Glastonbury festival should need little introduction. Since 1971 the festival has been using farmland in a usually sleepy corner of the British countryside to keep the hippy vibe alive, whilst throwing one of the hedonistic (not to mention muddy) parties imaginable. Unlike many festivals, Glastonbury’s music policy is truly all-encompassing: bearded folk singers, ancient jazz players and odd-ball North African troupes all feature alongside some of the biggest bands on the planet.
It’s also Glastonbury’s attention to detail that makes it special. Each year the organizers pock mark the 900 acre site with hugely imaginative, psychotropic, and downright weird areas of interest. Whilst headline shows on Glastonbury’s hulking Pyramid stage are sure to garner the most attention, there’s also a ton of must see bits of the site away from the throng. We’ve counted down some of the most interesting in the below 5 Minute Guide to Glastonbury 2011.
Glastonbury’s organizers are keeping tight lipped about who this year’s special guest performers are. In a recent interview with NME festival organizer Michael Eavis simply had this to say, “There’s nothing bigger, I can tell you.” 2010’s secret performers were Thom Yorke and Jonny Greenwood: the driving force behind rock legends Radiohead. If the Glasto crew simply repeats the caliber of last year’s act then festival goers are due for a treat. Rumored guest include The Strokes (Shazam’s prediction for the guest spot), M.I.A. and even Prince.
A giant mechanized, fire breathing spider perched up in the middle of the English countryside should be a memorable site in anyone’s books. But when you combine that with a series of big name DJ performances and thousands of face painted revelers, then you have something really special. Highlights of this year’s Arcadia itinerary include sets from Orbital and SL2 who will be injecting moments of ‘90’s rave nostalgia intro this post apocalyptic, arachnid loving arena.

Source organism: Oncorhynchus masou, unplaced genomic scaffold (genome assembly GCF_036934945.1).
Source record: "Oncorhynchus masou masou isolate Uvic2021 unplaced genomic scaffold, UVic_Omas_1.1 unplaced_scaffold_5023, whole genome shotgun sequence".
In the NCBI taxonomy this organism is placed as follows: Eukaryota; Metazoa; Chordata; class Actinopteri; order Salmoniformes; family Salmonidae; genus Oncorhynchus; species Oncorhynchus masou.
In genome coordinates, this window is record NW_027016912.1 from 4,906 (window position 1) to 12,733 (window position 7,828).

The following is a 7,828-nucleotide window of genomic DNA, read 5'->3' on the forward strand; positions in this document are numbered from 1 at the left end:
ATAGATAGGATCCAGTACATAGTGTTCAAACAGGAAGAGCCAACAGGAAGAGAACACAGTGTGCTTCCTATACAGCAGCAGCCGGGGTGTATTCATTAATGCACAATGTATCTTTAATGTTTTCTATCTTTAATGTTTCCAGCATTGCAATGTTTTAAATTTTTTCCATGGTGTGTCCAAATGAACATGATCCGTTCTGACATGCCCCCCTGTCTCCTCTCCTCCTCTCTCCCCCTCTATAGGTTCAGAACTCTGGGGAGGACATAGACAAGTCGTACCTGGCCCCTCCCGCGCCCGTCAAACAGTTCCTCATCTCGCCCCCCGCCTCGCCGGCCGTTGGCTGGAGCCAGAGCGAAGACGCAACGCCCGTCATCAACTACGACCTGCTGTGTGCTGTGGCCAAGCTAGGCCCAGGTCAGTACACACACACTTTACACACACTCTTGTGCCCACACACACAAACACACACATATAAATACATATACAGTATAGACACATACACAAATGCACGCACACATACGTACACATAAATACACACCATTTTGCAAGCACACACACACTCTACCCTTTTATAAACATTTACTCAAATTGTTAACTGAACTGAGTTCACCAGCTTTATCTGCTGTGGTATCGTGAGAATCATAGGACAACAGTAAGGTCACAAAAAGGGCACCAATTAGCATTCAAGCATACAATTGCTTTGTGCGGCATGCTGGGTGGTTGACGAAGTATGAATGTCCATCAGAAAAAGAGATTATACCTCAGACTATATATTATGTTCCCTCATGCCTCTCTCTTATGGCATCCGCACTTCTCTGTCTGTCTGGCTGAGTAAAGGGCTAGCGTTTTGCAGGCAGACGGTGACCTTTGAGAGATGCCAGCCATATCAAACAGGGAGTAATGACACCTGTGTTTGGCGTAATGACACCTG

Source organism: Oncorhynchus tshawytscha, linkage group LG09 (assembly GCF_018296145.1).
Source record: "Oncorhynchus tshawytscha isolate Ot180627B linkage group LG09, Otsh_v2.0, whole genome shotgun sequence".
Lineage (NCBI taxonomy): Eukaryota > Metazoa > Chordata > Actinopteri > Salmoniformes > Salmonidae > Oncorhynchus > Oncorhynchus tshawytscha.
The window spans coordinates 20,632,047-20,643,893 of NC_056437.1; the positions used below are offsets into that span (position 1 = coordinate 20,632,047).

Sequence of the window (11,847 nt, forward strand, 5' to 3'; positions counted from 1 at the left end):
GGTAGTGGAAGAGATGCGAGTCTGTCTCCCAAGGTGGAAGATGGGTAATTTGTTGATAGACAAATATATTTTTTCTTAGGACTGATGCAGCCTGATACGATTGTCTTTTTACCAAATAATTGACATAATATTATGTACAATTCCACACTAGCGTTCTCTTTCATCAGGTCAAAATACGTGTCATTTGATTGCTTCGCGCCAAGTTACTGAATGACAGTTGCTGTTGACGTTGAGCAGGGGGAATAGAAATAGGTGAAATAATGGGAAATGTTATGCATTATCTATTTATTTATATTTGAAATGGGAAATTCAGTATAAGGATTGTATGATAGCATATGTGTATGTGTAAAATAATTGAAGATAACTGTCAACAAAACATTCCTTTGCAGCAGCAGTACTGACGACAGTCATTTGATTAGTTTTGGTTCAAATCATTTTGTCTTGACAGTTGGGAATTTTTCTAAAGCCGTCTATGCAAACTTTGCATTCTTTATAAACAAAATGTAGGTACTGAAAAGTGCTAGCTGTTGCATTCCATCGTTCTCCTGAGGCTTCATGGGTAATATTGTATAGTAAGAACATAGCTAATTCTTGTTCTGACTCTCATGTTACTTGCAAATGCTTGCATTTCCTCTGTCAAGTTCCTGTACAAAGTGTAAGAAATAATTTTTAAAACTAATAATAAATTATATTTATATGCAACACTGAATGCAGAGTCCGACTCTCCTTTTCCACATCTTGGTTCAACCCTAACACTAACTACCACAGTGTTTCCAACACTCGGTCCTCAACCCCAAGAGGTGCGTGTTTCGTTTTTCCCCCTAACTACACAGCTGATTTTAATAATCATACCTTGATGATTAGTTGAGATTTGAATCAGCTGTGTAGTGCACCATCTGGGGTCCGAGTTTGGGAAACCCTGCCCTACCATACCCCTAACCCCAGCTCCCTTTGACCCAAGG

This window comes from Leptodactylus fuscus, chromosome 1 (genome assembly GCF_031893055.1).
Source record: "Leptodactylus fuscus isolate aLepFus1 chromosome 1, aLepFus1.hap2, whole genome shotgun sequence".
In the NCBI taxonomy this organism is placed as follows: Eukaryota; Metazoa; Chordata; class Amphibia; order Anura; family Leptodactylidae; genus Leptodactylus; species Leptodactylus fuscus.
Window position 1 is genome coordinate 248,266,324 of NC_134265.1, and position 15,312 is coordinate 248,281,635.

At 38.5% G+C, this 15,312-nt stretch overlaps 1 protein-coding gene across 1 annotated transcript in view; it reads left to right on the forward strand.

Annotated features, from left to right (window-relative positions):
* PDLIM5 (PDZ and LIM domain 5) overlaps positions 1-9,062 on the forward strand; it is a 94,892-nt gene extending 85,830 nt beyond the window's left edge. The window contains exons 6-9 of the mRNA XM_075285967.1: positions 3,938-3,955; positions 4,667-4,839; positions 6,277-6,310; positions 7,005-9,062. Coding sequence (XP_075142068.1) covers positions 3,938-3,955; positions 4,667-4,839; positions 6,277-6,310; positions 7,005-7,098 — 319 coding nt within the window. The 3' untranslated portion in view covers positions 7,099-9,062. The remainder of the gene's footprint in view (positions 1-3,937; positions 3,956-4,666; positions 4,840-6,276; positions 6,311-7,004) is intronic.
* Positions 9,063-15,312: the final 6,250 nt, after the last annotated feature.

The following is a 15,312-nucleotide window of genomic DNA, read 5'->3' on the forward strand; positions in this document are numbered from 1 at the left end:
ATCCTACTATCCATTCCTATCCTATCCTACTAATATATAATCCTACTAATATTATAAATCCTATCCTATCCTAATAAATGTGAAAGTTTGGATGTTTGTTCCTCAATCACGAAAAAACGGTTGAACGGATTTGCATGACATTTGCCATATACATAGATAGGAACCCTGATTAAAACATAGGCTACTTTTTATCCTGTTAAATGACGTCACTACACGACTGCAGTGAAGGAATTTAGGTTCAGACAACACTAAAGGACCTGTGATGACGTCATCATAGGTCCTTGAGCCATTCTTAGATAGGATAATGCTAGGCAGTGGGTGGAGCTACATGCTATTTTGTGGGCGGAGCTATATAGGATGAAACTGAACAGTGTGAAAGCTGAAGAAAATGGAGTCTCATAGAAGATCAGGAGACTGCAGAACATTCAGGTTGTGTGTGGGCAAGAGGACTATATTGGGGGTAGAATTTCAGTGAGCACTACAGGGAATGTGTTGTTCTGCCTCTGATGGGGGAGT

Radiohead have done it again. Breaking all rules and expectations, the British alternative giants took the world by storm last Monday announcing their new album ‘The King Of Limbs’ would be available as a digital release from the 19th February. This time ‘In Rainbows’ pay what you like model will not be repeated. ‘The King Of Limbs’ website has all the details about the formats it would be available on: first as a digital download in both 320K mp3 and uncompressed digital quality wav. It can also be pre-ordered in a special edition described as the world’s first newspaper album. The record will have a later release on CD.
An air of mystery and anticipation surrounding its tracklist has just been broken. The first taster, ‘Lotus Flower’, shows no major departure from Radiohead trademark sound where a heavy bassline and Thom Yorke’s vocals are the main features. Its black & white video, however, brings some more surprises showing Thom Yorke’s unexpected dance moves!
Due to high expectation, the release of ‘The Kings Of Limbs’ has been moved forward one day. The eight track album can be downloaded now from here.
How do you follow-up 1997’s ‘OK Computer’, an album universally hailed as the best of the Nineties? In the case of Radiohead, by radically changing their sound and producing a record of similar resonance that, like their previous album, can be considered one of the best of the decade.